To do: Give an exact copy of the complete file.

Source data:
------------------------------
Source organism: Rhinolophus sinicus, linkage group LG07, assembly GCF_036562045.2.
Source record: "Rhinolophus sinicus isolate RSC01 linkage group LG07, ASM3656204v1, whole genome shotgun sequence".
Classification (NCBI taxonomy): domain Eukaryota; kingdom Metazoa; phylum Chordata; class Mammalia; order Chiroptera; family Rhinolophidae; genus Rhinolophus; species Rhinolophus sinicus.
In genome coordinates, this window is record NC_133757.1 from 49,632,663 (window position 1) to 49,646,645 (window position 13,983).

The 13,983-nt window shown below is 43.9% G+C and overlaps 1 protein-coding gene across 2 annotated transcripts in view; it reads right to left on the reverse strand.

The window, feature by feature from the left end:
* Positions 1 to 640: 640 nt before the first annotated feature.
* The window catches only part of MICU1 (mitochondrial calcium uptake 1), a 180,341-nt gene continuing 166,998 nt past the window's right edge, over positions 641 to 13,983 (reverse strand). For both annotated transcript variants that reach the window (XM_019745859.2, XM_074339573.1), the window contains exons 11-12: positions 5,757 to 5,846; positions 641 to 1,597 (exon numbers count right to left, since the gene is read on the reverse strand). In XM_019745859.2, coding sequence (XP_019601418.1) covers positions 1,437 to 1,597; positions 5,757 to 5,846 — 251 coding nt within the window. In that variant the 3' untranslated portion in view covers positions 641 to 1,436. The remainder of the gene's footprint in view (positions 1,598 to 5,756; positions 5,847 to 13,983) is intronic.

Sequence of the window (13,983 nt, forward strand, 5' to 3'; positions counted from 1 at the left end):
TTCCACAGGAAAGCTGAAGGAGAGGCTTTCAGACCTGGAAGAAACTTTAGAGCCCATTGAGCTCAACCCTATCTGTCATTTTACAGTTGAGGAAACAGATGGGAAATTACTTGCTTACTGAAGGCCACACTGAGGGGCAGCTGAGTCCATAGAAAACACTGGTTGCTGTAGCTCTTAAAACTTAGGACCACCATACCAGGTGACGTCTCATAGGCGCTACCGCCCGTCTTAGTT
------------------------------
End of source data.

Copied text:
Source organism: Rhinolophus sinicus, linkage group LG07, assembly GCF_036562045.2.
Source record: "Rhinolophus sinicus isolate RSC01 linkage group LG07, ASM3656204v1, whole genome shotgun sequence".
Classification (NCBI taxonomy): domain Eukaryota; kingdom Metazoa; phylum Chordata; class Mammalia; order Chiroptera; family Rhinolophidae; genus Rhinolophus; species Rhinolophus sinicus.
In genome coordinates, this window is record NC_133757.1 from 49,632,663 (window position 1) to 49,646,645 (window position 13,983).

The 13,983-nt window shown below is 43.9% G+C and overlaps 1 protein-coding gene across 2 annotated transcripts in view; it reads right to left on the reverse strand.

The window, feature by feature from the left end:
* Positions 1 to 640: 640 nt before the first annotated feature.
* The window catches only part of MICU1 (mitochondrial calcium uptake 1), a 180,341-nt gene continuing 166,998 nt past the window's right edge, over positions 641 to 13,983 (reverse strand). For both annotated transcript variants that reach the window (XM_019745859.2, XM_074339573.1), the window contains exons 11-12: positions 5,757 to 5,846; positions 641 to 1,597 (exon numbers count right to left, since the gene is read on the reverse strand). In XM_019745859.2, coding sequence (XP_019601418.1) covers positions 1,437 to 1,597; positions 5,757 to 5,846 — 251 coding nt within the window. In that variant the 3' untranslated portion in view covers positions 641 to 1,436. The remainder of the gene's footprint in view (positions 1,598 to 5,756; positions 5,847 to 13,983) is intronic.

Sequence of the window (13,983 nt, forward strand, 5' to 3'; positions counted from 1 at the left end):
TTCCACAGGAAAGCTGAAGGAGAGGCTTTCAGACCTGGAAGAAACTTTAGAGCCCATTGAGCTCAACCCTATCTGTCATTTTACAGTTGAGGAAACAGATGGGAAATTACTTGCTTACTGAAGGCCACACTGAGGGGCAGCTGAGTCCATAGAAAACACTGGTTGCTGTAGCTCTTAAAACTTAGGACCACCATACCAGGTGACGTCTCATAGGCGCTACCGCCCGTCTTAGTT